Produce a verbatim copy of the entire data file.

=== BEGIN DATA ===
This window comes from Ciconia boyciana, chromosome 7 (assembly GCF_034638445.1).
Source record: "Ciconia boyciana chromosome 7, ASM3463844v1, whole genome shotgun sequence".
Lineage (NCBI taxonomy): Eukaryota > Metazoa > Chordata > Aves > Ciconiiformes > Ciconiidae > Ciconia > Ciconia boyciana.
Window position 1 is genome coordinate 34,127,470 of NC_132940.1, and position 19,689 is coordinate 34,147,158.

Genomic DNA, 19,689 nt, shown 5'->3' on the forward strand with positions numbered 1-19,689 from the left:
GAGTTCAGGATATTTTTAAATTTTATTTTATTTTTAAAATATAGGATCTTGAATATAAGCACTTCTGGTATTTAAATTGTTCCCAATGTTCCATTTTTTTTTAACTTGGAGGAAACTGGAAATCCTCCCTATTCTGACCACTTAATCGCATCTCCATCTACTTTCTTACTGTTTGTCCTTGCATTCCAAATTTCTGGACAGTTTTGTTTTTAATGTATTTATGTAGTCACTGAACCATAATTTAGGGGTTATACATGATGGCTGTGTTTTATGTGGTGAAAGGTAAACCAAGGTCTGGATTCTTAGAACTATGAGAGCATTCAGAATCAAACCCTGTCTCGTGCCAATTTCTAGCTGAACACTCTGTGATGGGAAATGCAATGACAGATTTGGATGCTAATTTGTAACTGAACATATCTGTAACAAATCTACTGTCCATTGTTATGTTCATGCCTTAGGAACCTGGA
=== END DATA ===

This window comes from Ciconia boyciana, chromosome 7 (assembly GCF_034638445.1).
Source record: "Ciconia boyciana chromosome 7, ASM3463844v1, whole genome shotgun sequence".
Lineage (NCBI taxonomy): Eukaryota > Metazoa > Chordata > Aves > Ciconiiformes > Ciconiidae > Ciconia > Ciconia boyciana.
Window position 1 is genome coordinate 34,127,470 of NC_132940.1, and position 19,689 is coordinate 34,147,158.

Genomic DNA, 19,689 nt, shown 5'->3' on the forward strand with positions numbered 1-19,689 from the left:
GAGTTCAGGATATTTTTAAATTTTATTTTATTTTTAAAATATAGGATCTTGAATATAAGCACTTCTGGTATTTAAATTGTTCCCAATGTTCCATTTTTTTTTAACTTGGAGGAAACTGGAAATCCTCCCTATTCTGACCACTTAATCGCATCTCCATCTACTTTCTTACTGTTTGTCCTTGCATTCCAAATTTCTGGACAGTTTTGTTTTTAATGTATTTATGTAGTCACTGAACCATAATTTAGGGGTTATACATGATGGCTGTGTTTTATGTGGTGAAAGGTAAACCAAGGTCTGGATTCTTAGAACTATGAGAGCATTCAGAATCAAACCCTGTCTCGTGCCAATTTCTAGCTGAACACTCTGTGATGGGAAATGCAATGACAGATTTGGATGCTAATTTGTAACTGAACATATCTGTAACAAATCTACTGTCCATTGTTATGTTCATGCCTTAGGAACCTGGA